The Dragons policed their own players, but should they be the only ones doing it?
Recently two players from the Shanghai Dragons Overwatch League (OWL) team, Xushu and Undead, were fined for account sharing. Unlike the recent ban issued to Sado of the Philadelphia Fusion, this fine doesn’t come from the league. Instead this fine comes from the team itself. In a statement on twitter the Dragons explained the situation and their response to it. The two players will receive fines and the teams coach, Shaco, will not receive his bonus for this month.
On the one hand, this is a good, proactive move by the Dragons. The team could have very easily missed the violation or even ignored that it occurred. Instead their team leader was vigilant and they took steps to reprimand their players. They also placed some of the blame on the team leader. While strict, it’s not uncommon for an organization to hold leaders accountable for the actions of the people under them. Additionally the twitter statement said that, “The team will fully comply with the League’s discretion in this matter.”
On the other hand, this move preempts any action the League takes against these players. While it’s possible and even likely that the League will have an official response and penalty for the players so far they haven’t. By handling the problem in-house the Dragons prevent the same kind of bad press experienced by the Philadelphia Fusion last month. One should also note that unlike the ban Sado received, there has been no mention of the fines imposed on the players or even that the incident occurred on the Overwatch League website. From a public relations standpoint this is a huge deal. The Dragons avoid most bad press from the incident, while at the same time gain acclaim for being proactive.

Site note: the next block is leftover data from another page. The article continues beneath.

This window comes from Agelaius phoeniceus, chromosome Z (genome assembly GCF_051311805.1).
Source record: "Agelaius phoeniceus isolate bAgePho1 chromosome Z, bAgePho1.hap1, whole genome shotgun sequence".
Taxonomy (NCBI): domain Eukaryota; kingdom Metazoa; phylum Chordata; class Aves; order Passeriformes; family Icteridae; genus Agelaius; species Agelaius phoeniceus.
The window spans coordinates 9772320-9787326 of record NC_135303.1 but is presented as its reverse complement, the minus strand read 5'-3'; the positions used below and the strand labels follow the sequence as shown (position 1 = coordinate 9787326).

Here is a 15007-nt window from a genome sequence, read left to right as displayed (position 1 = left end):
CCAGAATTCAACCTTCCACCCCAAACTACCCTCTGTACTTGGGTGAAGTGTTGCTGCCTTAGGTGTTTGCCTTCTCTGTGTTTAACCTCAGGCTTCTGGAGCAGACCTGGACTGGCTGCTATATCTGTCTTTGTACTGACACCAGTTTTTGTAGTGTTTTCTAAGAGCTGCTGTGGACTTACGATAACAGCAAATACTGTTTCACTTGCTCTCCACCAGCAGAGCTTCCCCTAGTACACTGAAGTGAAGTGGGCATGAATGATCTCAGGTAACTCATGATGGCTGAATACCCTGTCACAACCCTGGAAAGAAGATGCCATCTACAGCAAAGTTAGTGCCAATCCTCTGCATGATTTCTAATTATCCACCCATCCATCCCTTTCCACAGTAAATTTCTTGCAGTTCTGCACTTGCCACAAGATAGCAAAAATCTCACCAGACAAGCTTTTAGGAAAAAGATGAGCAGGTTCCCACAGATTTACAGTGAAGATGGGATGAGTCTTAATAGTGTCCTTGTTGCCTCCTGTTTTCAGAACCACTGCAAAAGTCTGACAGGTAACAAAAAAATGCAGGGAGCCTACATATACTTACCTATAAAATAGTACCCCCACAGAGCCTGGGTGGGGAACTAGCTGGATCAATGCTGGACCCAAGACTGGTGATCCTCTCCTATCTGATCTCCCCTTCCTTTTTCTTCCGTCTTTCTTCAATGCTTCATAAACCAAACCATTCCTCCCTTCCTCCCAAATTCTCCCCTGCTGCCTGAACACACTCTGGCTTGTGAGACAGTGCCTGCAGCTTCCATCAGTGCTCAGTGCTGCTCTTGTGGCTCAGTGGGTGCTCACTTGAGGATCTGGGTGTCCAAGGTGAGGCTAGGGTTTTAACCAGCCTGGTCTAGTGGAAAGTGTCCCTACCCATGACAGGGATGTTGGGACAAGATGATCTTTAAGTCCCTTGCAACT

Why does this Matter?
This is important because while it’s good for teams to police themselves, the League does need to have the final say on issues such as this. The OWL isn’t just a tournament and the teams aren’t any typical esports teams. They are franchise teams of an organized and official league. That league sets the rules, and that league needs to set the punishment for breaking those rules. Teams should be proactive in situations such as this, and the Shanghai Dragons should be commended for taking fast and decisive action. But any sanctions a team puts on it’s players shouldn’t replace action from the League.
There are other things to consider here as well. Account sharing, especially as it occurred in this situation, is a far less severe than outright boosting. If the punishment is to fit the crime then the penalties for this action are probably appropriate. That said, both these actions and Sado’s boosting are in violation of the End User License Agreement, so is the severity of the violation even important here? Furthermore, because the league hasn’t released a statement doesn’t mean that they won’t. Being a new league any action they take in this first season could set a precedent for future incidents. It’s not unreasonable to assume that the league is still investigating the incident at this time.
There’s more than just two ways to look at this incident and the way in which the Shanghai Dragons handled it. What this means for the future of the Overwatch League and the ways in which other teams will handle similar issues in the future is yet to be seen. Again, It’s completely possible that there’s more going on internally with the OWL regarding this issue and that more will come out in future.
How do you think esports teams should handle fines when part of a league? Let us know in the comments. Overwatch League starts on January 10th. The Shanghai Dragons will face their first opponent, the Los Angeles Gladiators, at 6:00 PM PST that day.